Can You Go Vegan & Achieve Fitness Goals?
I’m going to start out here and remind you that diet’s aren’t magic. There are basic principals of nutrition that you’re at the mercy of no matter what dietary choices you make and these don’t care whether you have or have not watched the most recent vegan propaganda movie on Netflix, The Game Changers.
It seems everyone interested in health and fitness is setting aside time to watch this “ground breaking” film. Many have been affected by it and decided to make a change. Kai Green, an elite level bodybuilder and Mr Olympia runner up has even decided to change his ways and go plant based.
But as I have mentioned before, there is a difference between a documentary and a propaganda film and you need to go into these films with that in mind and be aware if you’re looking for unbiased information, films like this aren’t the place to look for it.
If you are someone who’s looking to make a change and switch to a vegetarian or vegan diet, how do you make the switch successfully? Is it actually possible to go meat free and perform better than you were before?
I did some actual research (yeah that’s a stab at the research they did in that movie) and found there’s more to consider than just eating lettuce and beans.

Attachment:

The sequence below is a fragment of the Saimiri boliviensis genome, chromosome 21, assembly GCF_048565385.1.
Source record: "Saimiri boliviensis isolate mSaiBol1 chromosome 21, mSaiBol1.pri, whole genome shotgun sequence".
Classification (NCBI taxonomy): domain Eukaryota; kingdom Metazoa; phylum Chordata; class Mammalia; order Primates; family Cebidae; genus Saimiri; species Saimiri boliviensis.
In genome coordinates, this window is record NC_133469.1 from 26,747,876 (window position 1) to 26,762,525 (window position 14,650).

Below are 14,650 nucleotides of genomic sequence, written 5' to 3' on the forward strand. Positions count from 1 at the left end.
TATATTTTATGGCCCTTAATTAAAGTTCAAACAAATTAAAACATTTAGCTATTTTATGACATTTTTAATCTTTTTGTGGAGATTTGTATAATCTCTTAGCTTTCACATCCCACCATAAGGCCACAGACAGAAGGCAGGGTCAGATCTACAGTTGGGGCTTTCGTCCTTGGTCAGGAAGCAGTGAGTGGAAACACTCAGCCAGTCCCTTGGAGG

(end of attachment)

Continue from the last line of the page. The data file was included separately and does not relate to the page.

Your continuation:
Be Realistic to Begin With
If today you decided to switch to a vegan or vegetarian diet, does that then mean that tomorrow or even 2 weeks from now you’ll in any better position health and fitness wise because this movie you watched on Netflix showed you how well some plant based athletes perform?
Sorry, but no. Not unless you have a horrible diet to begin with.
An elite athlete will go through a period of adjustment changing their diet whether it’s to vegan, keto, low carb, carnivore or whatever else. The same goes for you, except you don’t necessarily have the same tools, knowledge, experience and coaches as they have at their disposal which makes it all the more important to understand what you need to focus on.
What’s more likely to happen is you’ll go through a rather large learning curve where you need to rethink pretty much everything you put in to your body. This is because the body relies on many systems that are intricately dependent on each other and when one of those falls over there are many, many knock on effects.
Morals are Important, But Calories are Still King